I started investing when I was doing my undergrad degree. I opened a retirement savings account as soon as I had saved up the minimum amount for it. Since then I have read countless personal finance books – some at the public library, some sitting in the bookstore, many of them I bought – but I think I have come across only three or so that come close to addressing themselves to a primarily student audience. Everyone begins off assuming you’ve just graduated and with wet ears you’re now ready to face the “real work world.”
Most people have some job already during highschool or secondary school and probably during university or college as well. There’s no need to wait to get started on your financial future. I read the book by Timothy Olsen, who was thirteen at the time he wrote it, who started investing at age 9 with stocks like Walt Disney that his parents or grandparents had given him. The book was titled The Teenage Investor: How to Start Early, Invest Often and Build Wealth. I think he was featured on Oprah or some other large talk show at the time too. Anyone see him?
It’s true there are some obstacles to investing while you’re still in highschool or college:
1. While it’s becoming rarer and rarer these days, you still might not have your own personal (i.e., home) access to the internet. You might be living at home or just not be able to afford a home system set up yet – you write your papers, etc. at the university or highschool library. Most of my financial research is done online and there are significant advantages – such as lower fees for certain investments.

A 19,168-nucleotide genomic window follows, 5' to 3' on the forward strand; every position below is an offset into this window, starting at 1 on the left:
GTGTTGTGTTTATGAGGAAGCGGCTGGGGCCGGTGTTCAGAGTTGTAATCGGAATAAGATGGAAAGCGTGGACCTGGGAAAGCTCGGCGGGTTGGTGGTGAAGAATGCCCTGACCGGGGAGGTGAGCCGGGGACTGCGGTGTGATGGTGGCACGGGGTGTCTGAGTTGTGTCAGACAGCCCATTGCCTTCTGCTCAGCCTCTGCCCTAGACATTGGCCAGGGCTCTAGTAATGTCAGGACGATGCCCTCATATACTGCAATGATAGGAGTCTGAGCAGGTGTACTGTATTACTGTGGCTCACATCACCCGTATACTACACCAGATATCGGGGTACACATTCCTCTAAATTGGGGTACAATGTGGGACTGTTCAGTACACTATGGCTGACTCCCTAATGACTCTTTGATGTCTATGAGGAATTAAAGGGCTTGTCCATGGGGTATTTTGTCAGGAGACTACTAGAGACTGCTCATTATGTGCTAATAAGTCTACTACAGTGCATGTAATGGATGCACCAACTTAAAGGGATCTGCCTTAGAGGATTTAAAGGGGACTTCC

2. The obvious one: you might not have a job. You want to focus on your schoolwork and you live at home, so you don’t need a job. Perhaps your parents have been able to fund your tuition. Well, this only looks like an obstacle. You’re actually in a great situation for beginning to invest – you could, maybe even should, get a part-time job even just working weekends, and use the money solely for investment purposes.
3. You have a job and internet access, but with so many spontaneous expenses (late charges on books, connection and reactivation fees, cabs, a night out) you think you really can’t afford to “gamble” or “waste your money” away on investments that might not work out. In other words, there are psychological reasons you haven’t begun your financial future.
I’m sure there are others. I would agree only with the first of these. Doing your research and selecting your investment vehicles is made much, much easier if you can do it online. But so what? Take the time between classes to meet with someone at the local bank and make some phone calls. Use the library internet connection for checking out the sites of companies you’re interested in.
This is going to be a longer post, so I’ll break it up.
But what do you think? If you didn’t start investing already during college, why was that?
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